For it is not the amount of money spent that should be the starting point for the debate, it is a question of what we, the people, believe that government is for. And part of that debate is, are we willing to pay the price for what we want?
It is a debate which has gone unargued for too long, almost entirely because it is an increasingly difficult one. At one end, the focus is on maintaining a welfare state that was never designed to cope with the burdens now placed upon it, one that presumed jobs for most, if not all, one that presumed that most people would be pensioners for relatively short periods. This has led to the creation of a 'client state', reliant on the State for sustenance, as a level of poverty which would have been described as luxury by our grandparents (certainly so in the case of mine). At the other, an assumption that all of those on benefits should just "get off their backsides and find a job", that the State should not play a role in providing a wide range of services, and that tax is something to be minimised using whatever means possible.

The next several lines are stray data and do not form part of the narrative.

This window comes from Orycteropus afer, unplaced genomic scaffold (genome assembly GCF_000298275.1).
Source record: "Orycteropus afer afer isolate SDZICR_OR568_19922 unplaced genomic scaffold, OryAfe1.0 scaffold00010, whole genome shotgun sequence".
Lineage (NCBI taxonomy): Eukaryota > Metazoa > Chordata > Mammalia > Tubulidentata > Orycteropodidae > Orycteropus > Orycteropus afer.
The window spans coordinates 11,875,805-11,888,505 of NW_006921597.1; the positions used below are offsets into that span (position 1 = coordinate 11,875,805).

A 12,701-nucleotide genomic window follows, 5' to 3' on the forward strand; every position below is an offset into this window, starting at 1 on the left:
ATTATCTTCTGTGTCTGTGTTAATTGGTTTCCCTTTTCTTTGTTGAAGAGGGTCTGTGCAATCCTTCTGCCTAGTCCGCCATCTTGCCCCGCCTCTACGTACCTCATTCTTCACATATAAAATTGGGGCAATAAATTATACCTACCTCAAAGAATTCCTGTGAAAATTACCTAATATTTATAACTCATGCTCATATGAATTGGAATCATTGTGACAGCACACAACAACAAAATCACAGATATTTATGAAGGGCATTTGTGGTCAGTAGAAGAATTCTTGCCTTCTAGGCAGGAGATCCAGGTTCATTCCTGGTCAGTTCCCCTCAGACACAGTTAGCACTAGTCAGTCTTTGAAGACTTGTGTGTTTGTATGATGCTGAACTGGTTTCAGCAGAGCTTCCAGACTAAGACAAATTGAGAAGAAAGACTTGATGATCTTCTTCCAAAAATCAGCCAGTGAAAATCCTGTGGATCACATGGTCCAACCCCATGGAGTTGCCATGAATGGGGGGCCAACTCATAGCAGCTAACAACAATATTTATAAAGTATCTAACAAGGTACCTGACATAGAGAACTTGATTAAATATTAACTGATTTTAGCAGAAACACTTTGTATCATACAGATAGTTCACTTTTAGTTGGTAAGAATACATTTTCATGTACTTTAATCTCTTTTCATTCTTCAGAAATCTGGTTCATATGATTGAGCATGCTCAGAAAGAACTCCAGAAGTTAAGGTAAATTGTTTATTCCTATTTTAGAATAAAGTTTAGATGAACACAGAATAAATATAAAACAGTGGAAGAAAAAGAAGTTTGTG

Of course, life is more complex than that. Many of us have concluded that the prospect of the poor living on the streets demeans us as a society, we believe that our nation should play a part in making the world a better place, both environmentally and socially. All of this comes with a price tag. We believe that libraries are part of a civilised society, that the elderly should be protected and allowed to live with dignity, that people should not be excluded from opportunity just because they are poor, or disabled, or simply 'not like us'. And that costs too.
So, instead of setting an entirely arbitrary target, perhaps David Laws ought to consider this bigger, more complex question. Because government should be like Goldilocks and the porridge, neither too big nor too small, but just right...